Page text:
593 F2d 879 In Re Charge of Judicial Misconduct

593 F.2d 879


No. 79-8097.

United States Court of Appeals,
Ninth Circuit.

March 21, 1979.


BROWNING, Chief Judge:

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A complaint has been submitted pursuant to the Procedures for Processing Complaints of Judicial Misconduct adopted by the Judicial Council of this circuit on November 10, 1978,* alleging misconduct by a judge of a district court of this circuit.


The complaint is that the judge has not rendered judgment in a pending matter quickly enough. No suggestion is made that decision has been withheld because of incapacity, bad faith, or neglect of office.


The complaint invokes the Procedures for Processing Complaints of Judicial Misconduct in order to speed the disposition of a single piece of litigation. This is an abuse of the Procedures. They are not intended to provide a tactical option to counsel in litigation, but to promote "the effective and expeditious administration of the business of the courts within this circuit" (Procedures P 6; 28 U.S.C. § 332(d)) by providing a means for dealing with systematic inability or unwillingness to perform the duties of the judicial office.


If a judge fails or refuses to enter judgment in a particular case when the circumstances require that judgment be entered, a petition for mandamus under the All Writs Statute, 28 U.S.C. § 1651(a), provides an adequate remedy. Steccone v. Morse-Starrett Products Co., 191 F.2d 197, 199 (9th Cir. 1951). The Procedures for Processing Complaints of Judicial Misconduct do not empower the Judicial Council or the chief judge acting alone to pass upon allegations relative to a judge's disposition of a particular piece of litigation, absent any suggestion of corruption or other impropriety or any indication of a broader pattern of conduct evidencing incapacity, arbitrariness, or neglect of office.


The complaint is therefore rejected. See Procedures P 2(a).




November 10, 1978


The following procedures are established by the Judicial Council of the Ninth Circuit for the receipt and consideration of complaints against federal judges in the circuit:


1. All complaints shall be directed to the chief judge of the circuit.

2. The chief judge may

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(a) Reject a complaint that is frivolous, relates to the merits of any decision or procedural ruling of a judge, or relates to conduct of a judge not connected with his judicial office which does not prejudice the administration of justice by bringing the judicial office into disrepute;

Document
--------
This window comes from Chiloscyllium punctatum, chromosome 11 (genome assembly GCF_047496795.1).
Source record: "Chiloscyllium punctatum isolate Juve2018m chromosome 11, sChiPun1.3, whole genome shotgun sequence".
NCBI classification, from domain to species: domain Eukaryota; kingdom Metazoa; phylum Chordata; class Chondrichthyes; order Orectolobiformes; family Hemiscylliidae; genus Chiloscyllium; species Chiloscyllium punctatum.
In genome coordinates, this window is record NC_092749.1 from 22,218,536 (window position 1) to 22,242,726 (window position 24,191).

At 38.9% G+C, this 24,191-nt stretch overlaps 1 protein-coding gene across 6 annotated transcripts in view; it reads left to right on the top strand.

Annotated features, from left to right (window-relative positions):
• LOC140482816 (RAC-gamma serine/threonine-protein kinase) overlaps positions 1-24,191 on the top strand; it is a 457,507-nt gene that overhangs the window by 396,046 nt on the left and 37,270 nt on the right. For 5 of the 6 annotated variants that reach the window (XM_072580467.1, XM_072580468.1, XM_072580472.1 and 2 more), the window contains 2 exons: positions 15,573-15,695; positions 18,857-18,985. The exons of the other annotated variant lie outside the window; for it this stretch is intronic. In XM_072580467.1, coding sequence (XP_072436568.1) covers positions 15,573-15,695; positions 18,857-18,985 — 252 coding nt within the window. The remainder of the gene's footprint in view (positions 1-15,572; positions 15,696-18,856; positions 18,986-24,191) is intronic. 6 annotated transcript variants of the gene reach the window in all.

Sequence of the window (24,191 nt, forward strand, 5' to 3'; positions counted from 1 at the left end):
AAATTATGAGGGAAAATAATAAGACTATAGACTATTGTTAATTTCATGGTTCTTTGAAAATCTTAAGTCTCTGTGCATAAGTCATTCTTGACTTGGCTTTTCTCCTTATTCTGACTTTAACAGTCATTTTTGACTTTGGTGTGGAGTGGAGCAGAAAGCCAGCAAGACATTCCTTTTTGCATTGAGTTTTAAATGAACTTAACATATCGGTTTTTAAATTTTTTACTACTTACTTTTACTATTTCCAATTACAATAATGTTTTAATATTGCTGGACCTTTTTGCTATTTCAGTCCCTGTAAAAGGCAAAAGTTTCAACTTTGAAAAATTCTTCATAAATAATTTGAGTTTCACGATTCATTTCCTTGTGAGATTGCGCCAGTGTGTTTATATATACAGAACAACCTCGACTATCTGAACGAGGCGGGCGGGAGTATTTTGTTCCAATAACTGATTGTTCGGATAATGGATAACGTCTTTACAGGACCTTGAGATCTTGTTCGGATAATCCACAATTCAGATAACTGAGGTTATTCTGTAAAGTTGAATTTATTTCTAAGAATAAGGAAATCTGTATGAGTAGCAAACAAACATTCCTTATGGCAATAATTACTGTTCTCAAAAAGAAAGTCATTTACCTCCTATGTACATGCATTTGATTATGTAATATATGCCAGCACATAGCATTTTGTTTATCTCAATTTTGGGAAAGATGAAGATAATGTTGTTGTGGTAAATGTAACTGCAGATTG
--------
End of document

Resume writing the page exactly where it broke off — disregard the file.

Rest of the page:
(b) Close a complaint, after assuring himself that appropriate corrective action has been taken.


3. If a complaint is rejected or closed by the chief judge, he shall inform the judge complained against, and the complainant, of the rejection or closing of the complaint and the reasons therefor.


4. If the chief judge does not reject a claim and is unable to assure himself that appropriate action has been taken, he shall so certify to the council, and shall refer the complaint to a committee of three judges of the circuit, which may include circuit and district judges, appointed by him to consider the complaint.


5. If the chief judge refers a complaint to a committee, the committee shall inform the judge complained against and conduct such inquiry as the committee considers appropriate. As a part of said inquiry the judge complained against shall be afforded an opportunity to respond to the complaint either in writing or by a personal appearance before the committee, with counsel if desired, or both in writing and by personal appearance. Upon completion of its inquiry, the committee shall submit a report with recommendation to the circuit council and to the judge complained against, setting forth the administrative action that it feels would be appropriate under the circumstances. All papers received by, and proceedings and reports of, the committee shall remain confidential.


6. The council shall take such action upon the recommendation of the committee as the council deems appropriate for the effective and expeditious administration of the business of the courts within its circuit; however, the council shall take no action other than rejecting or closing a complaint without first affording the judge complained against an opportunity to be heard and to present evidence on his behalf.


7. The council shall advise the judge complained against of the disposition and the action taken. The council shall also notify the complainant in a manner it deems appropriate about the disposition of the complaint.


8. Where a judge complained against is the chief judge of the circuit, the complaint shall be referred to the next most senior judge in active service on the Court of Appeals, who shall proceed according to paragraphs 2, 3, and 4 above.


9. A copy of these Procedures shall be filed in the offices of the Clerk of the Court of Appeals and the clerks of each of the district courts of the Ninth Circuit.